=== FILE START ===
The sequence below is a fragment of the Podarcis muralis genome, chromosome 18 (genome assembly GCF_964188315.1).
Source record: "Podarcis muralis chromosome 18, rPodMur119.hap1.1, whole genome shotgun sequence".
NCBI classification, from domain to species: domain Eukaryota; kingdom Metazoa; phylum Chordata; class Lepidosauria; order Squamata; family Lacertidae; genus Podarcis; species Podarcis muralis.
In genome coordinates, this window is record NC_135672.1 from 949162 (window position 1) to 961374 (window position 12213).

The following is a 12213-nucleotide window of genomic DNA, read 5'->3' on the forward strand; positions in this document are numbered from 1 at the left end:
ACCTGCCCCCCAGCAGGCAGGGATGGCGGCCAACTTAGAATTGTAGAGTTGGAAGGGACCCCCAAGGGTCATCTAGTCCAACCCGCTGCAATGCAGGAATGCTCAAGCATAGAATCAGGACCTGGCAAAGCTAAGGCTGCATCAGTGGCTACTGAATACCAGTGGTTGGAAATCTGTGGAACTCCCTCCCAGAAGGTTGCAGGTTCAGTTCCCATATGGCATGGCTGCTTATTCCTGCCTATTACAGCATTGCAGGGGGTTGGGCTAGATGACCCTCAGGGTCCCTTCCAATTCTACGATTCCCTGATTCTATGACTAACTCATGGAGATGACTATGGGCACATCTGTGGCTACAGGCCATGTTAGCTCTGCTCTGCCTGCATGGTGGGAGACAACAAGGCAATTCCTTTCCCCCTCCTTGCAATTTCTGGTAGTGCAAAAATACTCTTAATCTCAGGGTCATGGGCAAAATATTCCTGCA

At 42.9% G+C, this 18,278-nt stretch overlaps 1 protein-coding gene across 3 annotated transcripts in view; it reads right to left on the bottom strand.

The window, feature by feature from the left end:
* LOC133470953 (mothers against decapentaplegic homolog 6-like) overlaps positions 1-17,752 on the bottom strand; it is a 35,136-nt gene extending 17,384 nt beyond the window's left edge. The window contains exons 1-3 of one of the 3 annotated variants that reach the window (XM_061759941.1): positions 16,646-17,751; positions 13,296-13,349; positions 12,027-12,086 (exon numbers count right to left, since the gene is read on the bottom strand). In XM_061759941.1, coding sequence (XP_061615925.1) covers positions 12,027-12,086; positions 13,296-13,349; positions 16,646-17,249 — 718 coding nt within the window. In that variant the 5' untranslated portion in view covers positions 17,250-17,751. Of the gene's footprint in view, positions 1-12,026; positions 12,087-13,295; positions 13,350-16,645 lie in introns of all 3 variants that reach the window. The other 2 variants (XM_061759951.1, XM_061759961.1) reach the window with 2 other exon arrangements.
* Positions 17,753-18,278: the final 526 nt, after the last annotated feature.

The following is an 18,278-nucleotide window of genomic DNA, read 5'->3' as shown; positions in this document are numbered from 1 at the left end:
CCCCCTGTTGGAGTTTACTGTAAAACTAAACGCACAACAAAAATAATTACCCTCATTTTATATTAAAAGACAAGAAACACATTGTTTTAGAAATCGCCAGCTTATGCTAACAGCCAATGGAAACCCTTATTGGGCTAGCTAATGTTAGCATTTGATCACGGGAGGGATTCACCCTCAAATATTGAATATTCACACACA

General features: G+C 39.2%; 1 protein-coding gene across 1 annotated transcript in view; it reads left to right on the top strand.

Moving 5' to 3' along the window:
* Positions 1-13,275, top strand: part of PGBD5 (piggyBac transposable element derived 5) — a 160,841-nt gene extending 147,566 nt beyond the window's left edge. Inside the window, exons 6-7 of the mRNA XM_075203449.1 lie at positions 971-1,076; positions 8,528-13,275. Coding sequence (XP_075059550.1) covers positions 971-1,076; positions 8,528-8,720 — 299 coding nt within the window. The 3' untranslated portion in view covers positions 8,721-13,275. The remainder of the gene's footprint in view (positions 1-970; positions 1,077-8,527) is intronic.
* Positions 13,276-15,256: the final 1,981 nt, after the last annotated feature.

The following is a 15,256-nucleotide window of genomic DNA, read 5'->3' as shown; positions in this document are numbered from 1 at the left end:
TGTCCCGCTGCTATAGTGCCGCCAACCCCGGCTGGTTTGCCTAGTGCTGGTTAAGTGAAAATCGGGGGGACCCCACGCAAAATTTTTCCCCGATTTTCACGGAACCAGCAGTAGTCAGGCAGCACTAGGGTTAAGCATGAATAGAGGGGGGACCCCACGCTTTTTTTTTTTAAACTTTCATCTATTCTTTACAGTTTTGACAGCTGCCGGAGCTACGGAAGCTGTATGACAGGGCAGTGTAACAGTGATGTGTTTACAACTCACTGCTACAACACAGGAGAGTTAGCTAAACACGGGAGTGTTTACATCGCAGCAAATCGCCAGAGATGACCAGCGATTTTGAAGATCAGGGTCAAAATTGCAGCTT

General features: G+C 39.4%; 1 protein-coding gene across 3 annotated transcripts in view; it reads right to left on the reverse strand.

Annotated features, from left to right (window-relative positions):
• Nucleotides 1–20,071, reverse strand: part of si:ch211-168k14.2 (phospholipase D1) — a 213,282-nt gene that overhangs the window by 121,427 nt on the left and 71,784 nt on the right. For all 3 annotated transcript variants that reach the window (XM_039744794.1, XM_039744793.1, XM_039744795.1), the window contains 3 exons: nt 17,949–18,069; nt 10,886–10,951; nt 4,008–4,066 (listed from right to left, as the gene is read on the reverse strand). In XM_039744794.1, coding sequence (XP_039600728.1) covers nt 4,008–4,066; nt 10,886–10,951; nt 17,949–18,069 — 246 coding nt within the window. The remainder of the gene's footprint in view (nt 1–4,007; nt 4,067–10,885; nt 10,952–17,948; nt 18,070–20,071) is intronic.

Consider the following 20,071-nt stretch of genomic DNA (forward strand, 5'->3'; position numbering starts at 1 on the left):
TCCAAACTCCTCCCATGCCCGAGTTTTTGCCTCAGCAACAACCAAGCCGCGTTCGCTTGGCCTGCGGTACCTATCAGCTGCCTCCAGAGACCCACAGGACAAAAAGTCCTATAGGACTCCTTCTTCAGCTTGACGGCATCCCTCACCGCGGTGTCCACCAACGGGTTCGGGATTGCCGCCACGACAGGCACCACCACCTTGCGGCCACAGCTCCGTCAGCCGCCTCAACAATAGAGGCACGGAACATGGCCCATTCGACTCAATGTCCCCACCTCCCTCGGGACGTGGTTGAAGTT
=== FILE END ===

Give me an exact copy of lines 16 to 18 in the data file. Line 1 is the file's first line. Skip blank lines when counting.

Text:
* Positions 13,276-15,256: the final 1,981 nt, after the last annotated feature.

The following is a 15,256-nucleotide window of genomic DNA, read 5'->3' as shown; positions in this document are numbered from 1 at the left end:
TGTCCCGCTGCTATAGTGCCGCCAACCCCGGCTGGTTTGCCTAGTGCTGGTTAAGTGAAAATCGGGGGGACCCCACGCAAAATTTTTCCCCGATTTTCACGGAACCAGCAGTAGTCAGGCAGCACTAGGGTTAAGCATGAATAGAGGGGGGACCCCACGCTTTTTTTTTTTAAACTTTCATCTATTCTTTACAGTTTTGACAGCTGCCGGAGCTACGGAAGCTGTATGACAGGGCAGTGTAACAGTGATGTGTTTACAACTCACTGCTACAACACAGGAGAGTTAGCTAAACACGGGAGTGTTTACATCGCAGCAAATCGCCAGAGATGACCAGCGATTTTGAAGATCAGGGTCAAAATTGCAGCTT